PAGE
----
Augusta Levy Learning Center breaks ground on new facility
WHEELING — More than a year after a fire displaced the Augusta Levy Learning Center from its longtime location, staff, students, parents and Wheeling area officials celebrated a “rise from the ashes” Monday with a groundbreaking ceremony.
Amid the rainy weather, attendees celebrated the start of construction on the center’s new facility on a hilltop south of Woodsdale dubbed the “Fortress for Heroes.”
The new building will serve as a permanent home for the school, which serves children with autism, and allow it to expand its programs, enroll more students and hire more teachers. Construction is expected to be completed by next summer.
“Today as we break ground on our new home, we push our expectations,” said Angela Wood, executive director of the center. “This magnificent building is coming together brick by brick to assemble our fortress. It is a symbol of hope for our families, students, staff and community, that without them we would not be able to rise from the ashes and build a fortress for heroes.”
The building will be part of a development project on Anthoni Avenue led by Jonathan Bedway of the Bedway Development Corporation. Center staff worked with Bedway and an architect to design a space specifically for students’ needs.
“As we mark the beginning of construction, we reaffirm the ideals for which this building will stand,” said Staci Stephen, director of development at Augusta Levy. “For decades to come, our center will serve the needs of individuals with autism by providing them with a state of the art learning center that will allow them to excel in all aspects of learning while propelling them to reach their highest potential.”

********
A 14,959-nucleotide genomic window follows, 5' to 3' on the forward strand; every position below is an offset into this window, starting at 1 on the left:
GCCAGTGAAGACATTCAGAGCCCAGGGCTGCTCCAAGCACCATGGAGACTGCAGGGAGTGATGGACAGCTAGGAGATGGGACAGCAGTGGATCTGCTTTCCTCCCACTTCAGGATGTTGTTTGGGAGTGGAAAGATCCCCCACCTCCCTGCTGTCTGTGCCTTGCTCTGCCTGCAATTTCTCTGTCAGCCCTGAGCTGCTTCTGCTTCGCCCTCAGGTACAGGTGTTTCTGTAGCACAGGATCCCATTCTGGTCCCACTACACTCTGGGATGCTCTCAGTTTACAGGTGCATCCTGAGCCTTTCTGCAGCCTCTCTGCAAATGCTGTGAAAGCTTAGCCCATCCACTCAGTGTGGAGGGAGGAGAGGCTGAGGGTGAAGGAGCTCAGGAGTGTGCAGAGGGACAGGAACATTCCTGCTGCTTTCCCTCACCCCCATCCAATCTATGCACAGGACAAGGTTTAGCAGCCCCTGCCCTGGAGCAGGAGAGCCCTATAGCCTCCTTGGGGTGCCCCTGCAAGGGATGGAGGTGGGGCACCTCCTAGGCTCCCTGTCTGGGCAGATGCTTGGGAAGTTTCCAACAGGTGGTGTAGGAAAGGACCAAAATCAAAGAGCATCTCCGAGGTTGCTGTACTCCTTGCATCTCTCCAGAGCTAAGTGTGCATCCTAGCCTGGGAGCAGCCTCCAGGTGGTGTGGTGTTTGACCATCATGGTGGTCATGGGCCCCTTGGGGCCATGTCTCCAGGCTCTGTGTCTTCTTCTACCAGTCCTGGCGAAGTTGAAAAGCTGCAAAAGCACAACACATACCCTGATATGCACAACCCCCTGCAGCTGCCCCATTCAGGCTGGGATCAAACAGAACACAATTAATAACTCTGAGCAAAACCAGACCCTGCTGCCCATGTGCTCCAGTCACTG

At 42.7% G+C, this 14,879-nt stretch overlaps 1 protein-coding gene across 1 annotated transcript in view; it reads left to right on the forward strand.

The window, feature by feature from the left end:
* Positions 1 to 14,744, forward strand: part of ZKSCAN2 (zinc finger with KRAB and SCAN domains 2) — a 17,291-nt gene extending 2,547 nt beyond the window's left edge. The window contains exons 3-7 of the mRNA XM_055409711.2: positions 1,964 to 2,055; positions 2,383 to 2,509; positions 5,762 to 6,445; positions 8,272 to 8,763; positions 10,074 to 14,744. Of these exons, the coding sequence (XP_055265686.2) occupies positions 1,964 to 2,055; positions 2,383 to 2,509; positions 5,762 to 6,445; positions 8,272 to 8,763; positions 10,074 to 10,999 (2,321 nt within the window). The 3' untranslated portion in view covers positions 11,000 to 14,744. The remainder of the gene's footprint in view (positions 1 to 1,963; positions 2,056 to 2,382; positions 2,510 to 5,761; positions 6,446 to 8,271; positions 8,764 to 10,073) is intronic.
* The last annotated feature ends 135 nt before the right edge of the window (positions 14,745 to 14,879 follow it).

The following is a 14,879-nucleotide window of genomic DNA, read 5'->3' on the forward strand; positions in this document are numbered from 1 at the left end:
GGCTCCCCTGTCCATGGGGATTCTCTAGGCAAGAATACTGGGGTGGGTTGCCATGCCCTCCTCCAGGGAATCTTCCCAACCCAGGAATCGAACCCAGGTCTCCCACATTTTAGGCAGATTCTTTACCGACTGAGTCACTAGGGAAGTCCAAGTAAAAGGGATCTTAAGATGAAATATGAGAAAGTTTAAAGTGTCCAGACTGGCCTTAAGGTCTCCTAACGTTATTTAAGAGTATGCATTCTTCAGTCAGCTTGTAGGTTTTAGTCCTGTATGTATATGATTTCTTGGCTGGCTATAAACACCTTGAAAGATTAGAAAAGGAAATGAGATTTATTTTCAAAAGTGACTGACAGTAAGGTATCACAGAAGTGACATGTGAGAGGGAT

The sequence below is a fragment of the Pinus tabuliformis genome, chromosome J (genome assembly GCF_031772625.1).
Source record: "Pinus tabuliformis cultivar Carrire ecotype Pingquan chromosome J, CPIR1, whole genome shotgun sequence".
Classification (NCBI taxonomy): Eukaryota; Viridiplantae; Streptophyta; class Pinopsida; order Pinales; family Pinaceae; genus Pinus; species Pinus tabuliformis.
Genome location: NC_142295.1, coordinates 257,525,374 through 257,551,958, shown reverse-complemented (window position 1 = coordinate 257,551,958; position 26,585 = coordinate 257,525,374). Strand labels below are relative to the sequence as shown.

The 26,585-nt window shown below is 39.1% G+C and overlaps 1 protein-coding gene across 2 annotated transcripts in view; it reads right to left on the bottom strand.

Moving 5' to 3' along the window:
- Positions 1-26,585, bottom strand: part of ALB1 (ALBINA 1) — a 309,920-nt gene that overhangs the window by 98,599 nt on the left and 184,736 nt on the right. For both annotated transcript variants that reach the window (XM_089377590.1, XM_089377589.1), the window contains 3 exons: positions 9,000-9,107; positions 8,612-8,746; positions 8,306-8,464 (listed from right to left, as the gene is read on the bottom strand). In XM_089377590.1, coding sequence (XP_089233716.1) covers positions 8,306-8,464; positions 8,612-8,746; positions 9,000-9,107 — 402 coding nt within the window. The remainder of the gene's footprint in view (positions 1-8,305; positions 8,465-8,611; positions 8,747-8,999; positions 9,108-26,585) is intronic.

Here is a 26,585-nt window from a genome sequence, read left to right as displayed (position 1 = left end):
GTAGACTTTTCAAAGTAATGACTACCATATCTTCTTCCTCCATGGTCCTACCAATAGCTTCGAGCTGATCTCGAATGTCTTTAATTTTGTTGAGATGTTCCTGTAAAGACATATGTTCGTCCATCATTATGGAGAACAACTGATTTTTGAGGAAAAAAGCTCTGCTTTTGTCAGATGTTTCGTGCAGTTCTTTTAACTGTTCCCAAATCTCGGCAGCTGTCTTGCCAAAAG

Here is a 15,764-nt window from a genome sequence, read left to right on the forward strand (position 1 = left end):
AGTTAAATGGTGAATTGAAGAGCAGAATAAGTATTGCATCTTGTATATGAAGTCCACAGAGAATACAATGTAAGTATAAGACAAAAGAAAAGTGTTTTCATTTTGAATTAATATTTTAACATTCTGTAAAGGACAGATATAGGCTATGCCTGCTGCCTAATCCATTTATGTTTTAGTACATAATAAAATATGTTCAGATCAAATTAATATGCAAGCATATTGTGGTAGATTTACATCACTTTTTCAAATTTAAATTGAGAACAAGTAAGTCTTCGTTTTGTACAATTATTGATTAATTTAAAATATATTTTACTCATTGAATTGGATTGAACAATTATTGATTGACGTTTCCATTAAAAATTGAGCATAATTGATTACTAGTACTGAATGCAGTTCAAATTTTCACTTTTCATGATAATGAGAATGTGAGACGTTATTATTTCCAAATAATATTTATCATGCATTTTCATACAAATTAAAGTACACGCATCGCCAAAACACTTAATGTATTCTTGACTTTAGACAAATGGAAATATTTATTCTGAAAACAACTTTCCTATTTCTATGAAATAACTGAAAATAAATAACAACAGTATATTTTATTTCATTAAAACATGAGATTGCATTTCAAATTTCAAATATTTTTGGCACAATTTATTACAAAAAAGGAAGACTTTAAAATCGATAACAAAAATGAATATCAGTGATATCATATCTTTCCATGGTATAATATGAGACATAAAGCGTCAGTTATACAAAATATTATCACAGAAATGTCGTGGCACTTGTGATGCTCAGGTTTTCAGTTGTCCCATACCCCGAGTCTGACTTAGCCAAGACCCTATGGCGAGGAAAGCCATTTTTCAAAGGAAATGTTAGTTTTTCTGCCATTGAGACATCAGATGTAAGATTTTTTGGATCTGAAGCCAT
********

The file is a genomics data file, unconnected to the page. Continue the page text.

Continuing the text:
The new facility will feature eight large classrooms, eight individual classrooms, a living skills room, a sensory room and an occupational therapy room, Wood said. It will be named the James and Sue Porter Building in honor of one of the center’s first employees and her late husband.
The Learning Center was established in 2005 at the Zion Lutheran Church in Bethlehem. In 2008, it moved to the bottom floor of the Sacred Heart Church in North Wheeling and served students around the Ohio Valley for nearly a decade. Then, in July 2018, a fire destroyed the church and the school’s space.
“When the devastating fire destroyed the entire building along with nearly everything we had … we were wiped out,” said founder Kathy Shapell. “We were in shock. It was painful and traumatic. And yet in typical Augusta Levy fashion, the leadership and staff’s first thoughts were to our children.”
The day after the fire, staff began serving children in homes across seven counties, Shapell said. The Regional Economic Development Partnership later provided temporary space for the center on Main Street.
“Our hope was to find a space that would also allow us to serve even more children from our waiting list, and we have finally found that space,” Wood said. “We could not have done any of this without the community support and we cannot thank you enough.”
Attendees at the ceremony heard from several Wheeling officials, including Wheeling Heritage Director Arch Riley, one of the center’s founding board members.
“I can’t tell you how much as a parent of a disabled child we found a sense of comfort and well-being in being able to readily access best practices for the treatment of our child,” Riley said. “It changed the life not only of our daughter but of our family and that remains the goal of the staff and board of directors.”
Remarks from Gov. Jim Justice were also read at the event.
Augusta Levy also recently launched a fundraising campaign that will help pay for the building, program expansion and scholarship support. The center has already raised nearly $1 million with a goal of raising $6 million by 2025.
Donations can be made online at augustalevy.org or by mailing a check to ALLC at P.O. Box 6711, Wheeling, WV, 26003.